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Pakistan prelate livid at blasphemy law give in

Government caved in to extremists, says head of bishop’s conference

Pakistan prelate livid at blasphemy law give in
People in Lahore protest any change in the blasphemy laws (File photo) reporter, Lahore

February 4, 2011

The head of the Catholic Church in Pakistan has expressed outrage at the government’s decision to withdraw a private member’s bill proposing changes in the blasphemy laws, calling it “an act of surrender.”

“It’s a mistake giving in to pressure by Islamic parties. The government has totally caved in and there seems no prospect of changes in the controversial legislation in the near future,” Archbishop Lawrence J. Saldanha, president of Pakistan Catholic Bishop’s Conference told

Prime Minister Yousaf Raza Gilani told the National Assembly on Feb. 2 that the government never intended to make any changes to the law and had disbanded the committee reviewing it.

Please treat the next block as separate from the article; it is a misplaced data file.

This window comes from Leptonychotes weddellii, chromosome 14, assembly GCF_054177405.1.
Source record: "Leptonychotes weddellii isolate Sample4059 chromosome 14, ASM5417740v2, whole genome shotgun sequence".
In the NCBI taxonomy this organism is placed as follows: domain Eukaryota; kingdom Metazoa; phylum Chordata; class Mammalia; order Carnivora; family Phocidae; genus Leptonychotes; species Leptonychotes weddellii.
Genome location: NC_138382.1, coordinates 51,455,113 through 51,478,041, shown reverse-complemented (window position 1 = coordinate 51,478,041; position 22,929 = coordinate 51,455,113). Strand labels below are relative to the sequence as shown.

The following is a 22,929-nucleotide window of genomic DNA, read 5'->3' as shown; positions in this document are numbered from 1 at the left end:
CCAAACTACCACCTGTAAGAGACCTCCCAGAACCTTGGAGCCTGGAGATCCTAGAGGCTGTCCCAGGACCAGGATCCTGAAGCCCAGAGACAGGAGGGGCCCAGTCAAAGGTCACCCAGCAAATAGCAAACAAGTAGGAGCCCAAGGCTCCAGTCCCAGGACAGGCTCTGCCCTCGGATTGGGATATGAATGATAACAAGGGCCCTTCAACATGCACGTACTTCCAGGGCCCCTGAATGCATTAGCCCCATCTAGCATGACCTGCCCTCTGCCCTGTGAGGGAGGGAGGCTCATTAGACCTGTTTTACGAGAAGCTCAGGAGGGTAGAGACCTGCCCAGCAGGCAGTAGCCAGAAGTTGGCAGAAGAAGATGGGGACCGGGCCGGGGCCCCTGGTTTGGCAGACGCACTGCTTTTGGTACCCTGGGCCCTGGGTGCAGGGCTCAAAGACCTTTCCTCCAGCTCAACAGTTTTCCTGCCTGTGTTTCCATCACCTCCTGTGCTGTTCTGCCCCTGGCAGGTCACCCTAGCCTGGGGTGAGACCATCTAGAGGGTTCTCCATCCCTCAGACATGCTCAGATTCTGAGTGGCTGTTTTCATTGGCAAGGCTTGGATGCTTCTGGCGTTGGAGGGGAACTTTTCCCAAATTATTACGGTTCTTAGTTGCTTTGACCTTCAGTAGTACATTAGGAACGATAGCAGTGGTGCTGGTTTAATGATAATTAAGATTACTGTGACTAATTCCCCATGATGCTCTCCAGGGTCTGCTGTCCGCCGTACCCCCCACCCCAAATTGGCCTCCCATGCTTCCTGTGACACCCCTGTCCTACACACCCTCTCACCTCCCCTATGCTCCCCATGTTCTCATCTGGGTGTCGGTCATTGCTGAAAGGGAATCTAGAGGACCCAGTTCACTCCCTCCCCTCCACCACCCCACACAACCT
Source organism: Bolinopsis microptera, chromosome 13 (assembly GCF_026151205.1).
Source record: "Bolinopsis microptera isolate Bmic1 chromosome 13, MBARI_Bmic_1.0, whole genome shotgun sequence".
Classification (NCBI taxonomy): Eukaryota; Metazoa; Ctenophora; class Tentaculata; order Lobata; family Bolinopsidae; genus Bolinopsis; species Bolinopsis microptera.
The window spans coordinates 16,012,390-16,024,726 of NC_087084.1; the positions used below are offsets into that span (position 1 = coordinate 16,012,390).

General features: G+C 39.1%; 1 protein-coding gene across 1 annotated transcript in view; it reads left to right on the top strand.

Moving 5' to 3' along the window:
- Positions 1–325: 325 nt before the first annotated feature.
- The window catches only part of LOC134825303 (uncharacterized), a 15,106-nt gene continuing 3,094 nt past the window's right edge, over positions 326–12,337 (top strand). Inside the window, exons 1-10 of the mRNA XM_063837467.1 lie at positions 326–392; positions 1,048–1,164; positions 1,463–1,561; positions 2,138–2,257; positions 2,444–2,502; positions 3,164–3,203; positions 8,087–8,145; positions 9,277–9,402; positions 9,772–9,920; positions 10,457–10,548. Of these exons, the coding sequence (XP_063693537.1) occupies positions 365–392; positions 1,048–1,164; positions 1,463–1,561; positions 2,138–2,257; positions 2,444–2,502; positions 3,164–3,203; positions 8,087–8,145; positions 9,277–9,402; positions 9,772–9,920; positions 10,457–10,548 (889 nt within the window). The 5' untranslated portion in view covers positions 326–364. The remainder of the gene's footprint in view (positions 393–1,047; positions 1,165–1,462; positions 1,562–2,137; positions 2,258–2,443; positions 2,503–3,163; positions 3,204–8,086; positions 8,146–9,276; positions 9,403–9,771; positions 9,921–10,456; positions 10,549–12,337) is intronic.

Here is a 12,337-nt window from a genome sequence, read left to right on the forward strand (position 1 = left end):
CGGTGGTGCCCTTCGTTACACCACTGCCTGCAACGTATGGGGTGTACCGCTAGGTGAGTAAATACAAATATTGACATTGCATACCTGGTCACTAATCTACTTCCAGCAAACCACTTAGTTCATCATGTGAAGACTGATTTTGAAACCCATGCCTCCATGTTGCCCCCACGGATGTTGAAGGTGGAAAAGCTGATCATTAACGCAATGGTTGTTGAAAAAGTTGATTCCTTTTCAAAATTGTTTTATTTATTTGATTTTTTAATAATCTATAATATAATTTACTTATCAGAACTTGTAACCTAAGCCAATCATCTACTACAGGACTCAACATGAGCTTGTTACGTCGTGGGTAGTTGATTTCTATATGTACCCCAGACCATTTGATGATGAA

The premier also said Sherry Rehman, who introduced the bill, had decided to withdraw it.

The decision comes in the wake of the recent killing of Punjab governor Salman Taseer who was a vocal critic of the blasphemy laws.

“I have no other option but to abide by my party’s decision. The bill was not aiming to repeal the law, but to better protect our great Prophet Mohammad’s name against injustices”, Rahman said yesterday, adding, “Policies to please extremists will be harmful.”

Archbishop Saldanha agreed with the last point.

“Improving the law will bring more honor and respect to the Prophet and the country. The poor and Christians have suffered a lot; even students are now afraid to speak, discuss or write about the Prophet,” he said.

The blasphemy laws make an insult to the Qur’an an offense punishable by up to life imprisonment, while giving the death penalty to anyone convicted of insulting Prophet Muhammad. Church leaders have long charged that the blasphemy laws are being abused for personal gain and to harass non-Muslims. NGOs record 1,392 people were killed in blasphemy laws-related violence.

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